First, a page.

prove that they employed all the diligence of
a good father of a family to avoid the
damage."
As an answer to the argument urged in this particular
action it may be sufficient to point out that nowhere
in our general statutes is the employer penalized for
failure to provide or maintain safe appliances for his
workmen. His obligation therefore is one 'not
punished by the laws' and falls under civil rather than
criminal jurisprudence. But the answer may be a
broader one. We should be reluctant, under any
conditions, to adopt a forced construction of these
scientific codes, such as is proposed by the
defendant, that would rob some of these articles of
effect, would shut out litigants against their will from
the civil courts, would make the assertion of their
rights dependent upon the selection for prosecution
of the proper criminal offender, and render recovery
doubtful by reason of the strict rules of proof
prevailing in criminal actions. Even if these articles
had always stood alone, such a construction would
be unnecessary, but clear light is thrown upon their
meaning by the provisions of the Law of Criminal
Procedure of Spain (Ley de Enjuiciamiento Criminal),
which, though never in actual force in these Islands,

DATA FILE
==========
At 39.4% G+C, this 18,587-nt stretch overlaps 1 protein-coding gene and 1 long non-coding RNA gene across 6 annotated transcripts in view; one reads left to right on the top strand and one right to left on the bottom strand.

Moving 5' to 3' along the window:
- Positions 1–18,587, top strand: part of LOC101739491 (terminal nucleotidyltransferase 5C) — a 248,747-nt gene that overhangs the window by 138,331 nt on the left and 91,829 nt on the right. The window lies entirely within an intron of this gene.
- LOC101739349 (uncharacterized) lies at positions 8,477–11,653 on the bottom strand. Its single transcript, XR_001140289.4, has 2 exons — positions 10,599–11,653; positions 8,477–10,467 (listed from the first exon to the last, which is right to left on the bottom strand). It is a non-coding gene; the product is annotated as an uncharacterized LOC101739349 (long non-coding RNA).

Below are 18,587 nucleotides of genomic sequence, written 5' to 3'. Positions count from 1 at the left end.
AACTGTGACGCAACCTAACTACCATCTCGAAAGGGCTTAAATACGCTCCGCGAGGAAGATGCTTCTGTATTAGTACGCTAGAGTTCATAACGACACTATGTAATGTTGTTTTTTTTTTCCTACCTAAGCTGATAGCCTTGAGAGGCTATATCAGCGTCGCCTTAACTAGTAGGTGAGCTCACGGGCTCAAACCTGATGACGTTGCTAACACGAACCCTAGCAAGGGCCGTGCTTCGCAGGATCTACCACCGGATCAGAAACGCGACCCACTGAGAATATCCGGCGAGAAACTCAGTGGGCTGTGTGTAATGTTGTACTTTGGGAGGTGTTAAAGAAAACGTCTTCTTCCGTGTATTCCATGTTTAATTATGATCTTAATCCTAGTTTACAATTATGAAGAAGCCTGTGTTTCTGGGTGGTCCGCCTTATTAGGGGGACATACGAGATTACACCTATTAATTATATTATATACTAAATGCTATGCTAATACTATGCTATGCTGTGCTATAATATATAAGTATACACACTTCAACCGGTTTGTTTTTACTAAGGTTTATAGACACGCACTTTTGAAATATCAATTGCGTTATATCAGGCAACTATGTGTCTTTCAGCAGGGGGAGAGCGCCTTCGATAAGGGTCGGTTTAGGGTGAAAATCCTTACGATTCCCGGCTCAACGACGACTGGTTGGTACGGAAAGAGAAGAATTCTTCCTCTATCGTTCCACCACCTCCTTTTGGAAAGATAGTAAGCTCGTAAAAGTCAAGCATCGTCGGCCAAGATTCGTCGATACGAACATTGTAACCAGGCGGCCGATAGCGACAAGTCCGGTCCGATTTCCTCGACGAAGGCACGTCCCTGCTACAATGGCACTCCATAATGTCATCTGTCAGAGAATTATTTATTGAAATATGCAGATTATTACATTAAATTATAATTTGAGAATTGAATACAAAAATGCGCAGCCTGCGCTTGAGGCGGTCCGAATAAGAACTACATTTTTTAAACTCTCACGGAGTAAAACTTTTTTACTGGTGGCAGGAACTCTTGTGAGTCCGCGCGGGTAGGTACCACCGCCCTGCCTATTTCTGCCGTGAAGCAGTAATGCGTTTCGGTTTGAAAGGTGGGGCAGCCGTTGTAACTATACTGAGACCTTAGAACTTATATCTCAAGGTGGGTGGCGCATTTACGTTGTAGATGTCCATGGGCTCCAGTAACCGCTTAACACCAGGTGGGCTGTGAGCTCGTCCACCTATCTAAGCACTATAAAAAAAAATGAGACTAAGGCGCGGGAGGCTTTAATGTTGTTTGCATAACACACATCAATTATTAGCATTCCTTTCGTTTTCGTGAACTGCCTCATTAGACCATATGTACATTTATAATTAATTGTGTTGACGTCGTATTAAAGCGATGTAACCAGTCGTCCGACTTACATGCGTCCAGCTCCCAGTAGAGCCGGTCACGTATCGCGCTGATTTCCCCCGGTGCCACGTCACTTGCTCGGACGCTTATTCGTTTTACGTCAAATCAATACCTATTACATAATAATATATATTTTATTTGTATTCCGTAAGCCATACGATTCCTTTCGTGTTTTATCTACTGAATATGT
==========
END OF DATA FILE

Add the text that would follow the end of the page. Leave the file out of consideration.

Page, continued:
was formerly given a suppletory or explanatory
effect. Under article 111 of this law, both classes of
action, civil and criminal, might be prosecuted jointly
or separately, but while the penal action was pending
the civil was suspended. According to article 112, the

penal action once started, the civil remedy should be


sought therewith, unless it had been waived by the
party injured or been expressly reserved by him for
civil proceedings for the future. If the civil action
alone was prosecuted, arising out of a crime that
could be enforced only on private complaint, the
penal action thereunder should be extinguished.
These provisions are in harmony with those of
articles 23 and 133 of our Penal Code on the same
subject.
An examination of this topic might be carried much
further, but the citation of these articles suffices to
show that the civil liability was not intended to be